in Egypt by the ancient Greek mathematician Archimedes
the Archimedes Screw
, as it is commonly known, was used for irrigation and lifting
water from mines and ship bilges. It is still used today, unchanged from
its ancient Egyptian form, for irrigation and forms the basis for many
modern industrial pumps.
In his De
Architectura, Book X, Chapter 6 ,The Water Screw , the ancient
Roman engineer and historian, Vitruvius, explains the design and
construction of the Archimedes
There is also the method of the screw, which raises a great quantity
of water, but does not carry it as high as does the wheel. The method of
constructing it is as follows.
1. A beam is selected, the thickness of which in digits is equivalent
to its length in feet. This is made perfectly round. The ends are to be
divided off on their circumference with the compass into eight parts, by
quadrants and octants, and let the lines be so placed that, if the beam
is laid in a horizontal position, the lines on the two ends may perfectly
correspond with each other, and intervals of the size of one eighth part
of the circumference of the beam may be laid off on the length of it. Then,
placing the beam in a horizontal position, let perfectly straight lines
be drawn from one end to the other. So the intervals will be equal in the
directions both of the periphery and of the length. Where the lines are
drawn along the length, the cutting circles will make intersections, and
definite points at the intersections.
When these lines have been correctly drawn, a slender withe of willow,
or a straight piece cut from the agnus castus tree, is taken, smeared with
liquid pitch, and fastened at the first point of intersection. Then it
is carried across obliquely to the succeeding intersections of longitudinal
lines and circles, and as it advances, passing each of the points in due
order and winding round, it is fastened at each intersection; and so, withdrawing
from the first to the eighth point, it reaches and is fastened to the line
to which its first part was fastened. Thus it makes as much progress in
its longitudinal advance to the eighth point as in its oblique advance
over eight points. In the same manner, withes for the eight divisions of
the diameter, fastened obliquely at the intersections on the entire longitudinal
and peripheral surface, make spiral channels which naturally look just
like those of a snail shell.
3. Other withes are fastened on the line of the first,
and on these still others, all smeared with liquid pitch, and built up
until the total diameter is equal to one eighth of the length. These are
covered and surrounded with boards, fastened on to protect the spiral.
Then these boards are soaked with pitch, and bound together with strips
of iron, so that they may not be separated by the pressure of the water.
The ends of the shaft are covered with iron. To the right and left of the
screw are beams, with crosspieces fastening them together at both ends.
In these crosspieces are holes sheathed with iron, and into them pivots
are introduced, and thus the screw is turned by the treading of men.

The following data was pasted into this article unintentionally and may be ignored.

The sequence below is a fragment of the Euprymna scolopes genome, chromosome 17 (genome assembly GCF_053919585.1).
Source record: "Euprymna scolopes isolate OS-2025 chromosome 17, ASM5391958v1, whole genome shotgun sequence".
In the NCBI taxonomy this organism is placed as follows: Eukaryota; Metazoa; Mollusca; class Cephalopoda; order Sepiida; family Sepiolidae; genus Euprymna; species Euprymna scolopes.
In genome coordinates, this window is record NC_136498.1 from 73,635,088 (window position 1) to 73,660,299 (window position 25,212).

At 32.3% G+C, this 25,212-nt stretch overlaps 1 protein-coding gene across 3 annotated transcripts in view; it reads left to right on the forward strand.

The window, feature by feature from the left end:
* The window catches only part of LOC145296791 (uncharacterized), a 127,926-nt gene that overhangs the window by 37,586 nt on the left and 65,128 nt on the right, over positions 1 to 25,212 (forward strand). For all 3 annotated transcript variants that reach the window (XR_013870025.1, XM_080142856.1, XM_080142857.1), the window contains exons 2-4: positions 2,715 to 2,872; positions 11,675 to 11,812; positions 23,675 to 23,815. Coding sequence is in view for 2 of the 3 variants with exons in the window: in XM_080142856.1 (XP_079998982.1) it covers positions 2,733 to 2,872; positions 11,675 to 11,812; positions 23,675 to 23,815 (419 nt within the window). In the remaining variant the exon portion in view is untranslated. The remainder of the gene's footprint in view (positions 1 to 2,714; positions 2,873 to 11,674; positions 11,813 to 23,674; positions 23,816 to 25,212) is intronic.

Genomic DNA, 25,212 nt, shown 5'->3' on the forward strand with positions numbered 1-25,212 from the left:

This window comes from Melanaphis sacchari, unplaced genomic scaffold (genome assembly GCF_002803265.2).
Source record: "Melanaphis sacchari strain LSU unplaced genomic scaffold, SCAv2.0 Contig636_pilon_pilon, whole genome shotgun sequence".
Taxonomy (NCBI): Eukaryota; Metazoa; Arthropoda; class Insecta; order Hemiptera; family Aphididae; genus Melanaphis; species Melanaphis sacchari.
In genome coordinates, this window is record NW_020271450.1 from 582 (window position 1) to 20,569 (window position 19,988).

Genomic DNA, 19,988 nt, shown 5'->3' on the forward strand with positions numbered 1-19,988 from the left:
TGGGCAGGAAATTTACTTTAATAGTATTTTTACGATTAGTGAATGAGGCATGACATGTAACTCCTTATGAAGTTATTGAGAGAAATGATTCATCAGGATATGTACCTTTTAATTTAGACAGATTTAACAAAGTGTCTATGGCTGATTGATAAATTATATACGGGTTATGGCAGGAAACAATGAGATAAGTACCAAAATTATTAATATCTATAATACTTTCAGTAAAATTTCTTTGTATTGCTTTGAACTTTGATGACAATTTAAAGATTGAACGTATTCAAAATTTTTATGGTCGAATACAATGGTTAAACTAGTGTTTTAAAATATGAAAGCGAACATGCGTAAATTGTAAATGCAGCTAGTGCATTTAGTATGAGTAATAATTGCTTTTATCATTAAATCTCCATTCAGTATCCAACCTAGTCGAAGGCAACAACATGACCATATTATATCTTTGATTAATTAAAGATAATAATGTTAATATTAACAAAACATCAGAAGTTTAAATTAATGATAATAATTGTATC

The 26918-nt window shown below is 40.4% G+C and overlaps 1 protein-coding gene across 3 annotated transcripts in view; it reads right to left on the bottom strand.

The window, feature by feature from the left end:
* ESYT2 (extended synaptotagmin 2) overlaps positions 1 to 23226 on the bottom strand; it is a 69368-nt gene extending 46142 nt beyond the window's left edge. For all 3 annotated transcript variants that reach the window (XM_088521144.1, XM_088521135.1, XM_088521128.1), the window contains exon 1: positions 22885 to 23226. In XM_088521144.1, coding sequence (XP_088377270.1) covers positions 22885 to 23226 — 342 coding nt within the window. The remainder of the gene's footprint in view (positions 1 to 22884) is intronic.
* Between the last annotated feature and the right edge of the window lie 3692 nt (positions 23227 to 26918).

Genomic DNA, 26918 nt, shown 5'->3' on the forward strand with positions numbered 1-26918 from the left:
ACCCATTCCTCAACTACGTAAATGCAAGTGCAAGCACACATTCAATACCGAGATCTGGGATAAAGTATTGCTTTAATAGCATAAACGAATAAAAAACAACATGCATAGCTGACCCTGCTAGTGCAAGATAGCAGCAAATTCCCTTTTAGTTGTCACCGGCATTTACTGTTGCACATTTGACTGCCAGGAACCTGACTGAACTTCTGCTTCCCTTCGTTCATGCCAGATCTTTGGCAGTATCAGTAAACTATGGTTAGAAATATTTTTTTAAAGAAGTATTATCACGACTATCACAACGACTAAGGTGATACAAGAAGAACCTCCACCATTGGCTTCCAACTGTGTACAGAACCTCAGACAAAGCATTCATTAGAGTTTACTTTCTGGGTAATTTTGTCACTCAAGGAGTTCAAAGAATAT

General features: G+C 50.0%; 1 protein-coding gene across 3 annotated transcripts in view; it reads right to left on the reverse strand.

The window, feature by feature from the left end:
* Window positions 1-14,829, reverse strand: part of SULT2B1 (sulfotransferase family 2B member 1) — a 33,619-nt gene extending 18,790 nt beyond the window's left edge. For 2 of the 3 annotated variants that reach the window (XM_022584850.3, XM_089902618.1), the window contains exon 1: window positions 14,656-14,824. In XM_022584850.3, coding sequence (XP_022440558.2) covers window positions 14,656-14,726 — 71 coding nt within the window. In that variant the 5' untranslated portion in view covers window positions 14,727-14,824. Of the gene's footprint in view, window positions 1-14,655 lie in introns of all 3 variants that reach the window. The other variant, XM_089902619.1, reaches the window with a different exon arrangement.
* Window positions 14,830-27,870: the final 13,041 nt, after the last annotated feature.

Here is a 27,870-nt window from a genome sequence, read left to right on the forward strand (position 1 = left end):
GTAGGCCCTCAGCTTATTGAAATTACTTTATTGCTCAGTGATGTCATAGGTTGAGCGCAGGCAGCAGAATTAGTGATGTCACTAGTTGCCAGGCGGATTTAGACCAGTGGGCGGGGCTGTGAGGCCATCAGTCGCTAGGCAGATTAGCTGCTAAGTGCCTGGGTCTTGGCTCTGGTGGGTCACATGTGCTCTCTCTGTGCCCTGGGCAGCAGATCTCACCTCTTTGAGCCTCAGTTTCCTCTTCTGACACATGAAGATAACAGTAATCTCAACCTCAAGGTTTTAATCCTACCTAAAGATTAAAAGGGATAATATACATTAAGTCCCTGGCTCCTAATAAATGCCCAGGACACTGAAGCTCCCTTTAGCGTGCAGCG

4. It is to be set up at
the inclination corresponding to that which is produced in drawing the
Pythagorean right-angled triangle: that is, let its length be divided into
five parts; let three of them denote the height of the head of the screw;
thus the distance from the base of the perpendicular to the nozzle of the
screw at the bottom will be equal to four of those parts. A figure showing
how this ought to be has been drawn at the end of the book, right on the
back. I have now described as clearly as I could, to make them better known,
the principles on which wooden engines for raising water are constructed,
and how they get their motion so that they may be of unlimited usefulness.
an Archimedes Water Screw in just one night with our easy, step by step
plans and instructions.
Invented in Egypt by the ancient Greek mathematician Archimedes
, the Archimedes Screw , or water screw , as it is commonly known, was
used for irrigation and lifting water from mines and ship bilges.
The water screw works wonderfully for science and history class assignments
and science fair projects.
Easy to Build
All TrebuchetStore.com plans use common, inexpensive and easy to find
building materials, available at your local hardware store or home center.
Basic skills and tools are required, but the straightforward designs require
no complicated layout or joinery.
TrebuchetStore.com plans come complete with:
• Parts Shopping List
• Measured Drawings for all parts
• Assembly Drawings
• Step by step Assembly Instructions
• Step by step Operating Instructions
All the information you need to complete your project quickly and easily.
- Design and Construction Archimedes' Water Screw
|Purchase of TrebuchetStore.com
Plans grants the customer a single license for personal, non-business use.
TrebuchetStore.com products are protected by United States Copyright Law.
You may not modify, duplicate, sell, rent, lease, loan, distribute or create
derivative works based on information provided in whole or in part. Please
read the complete License Agreement.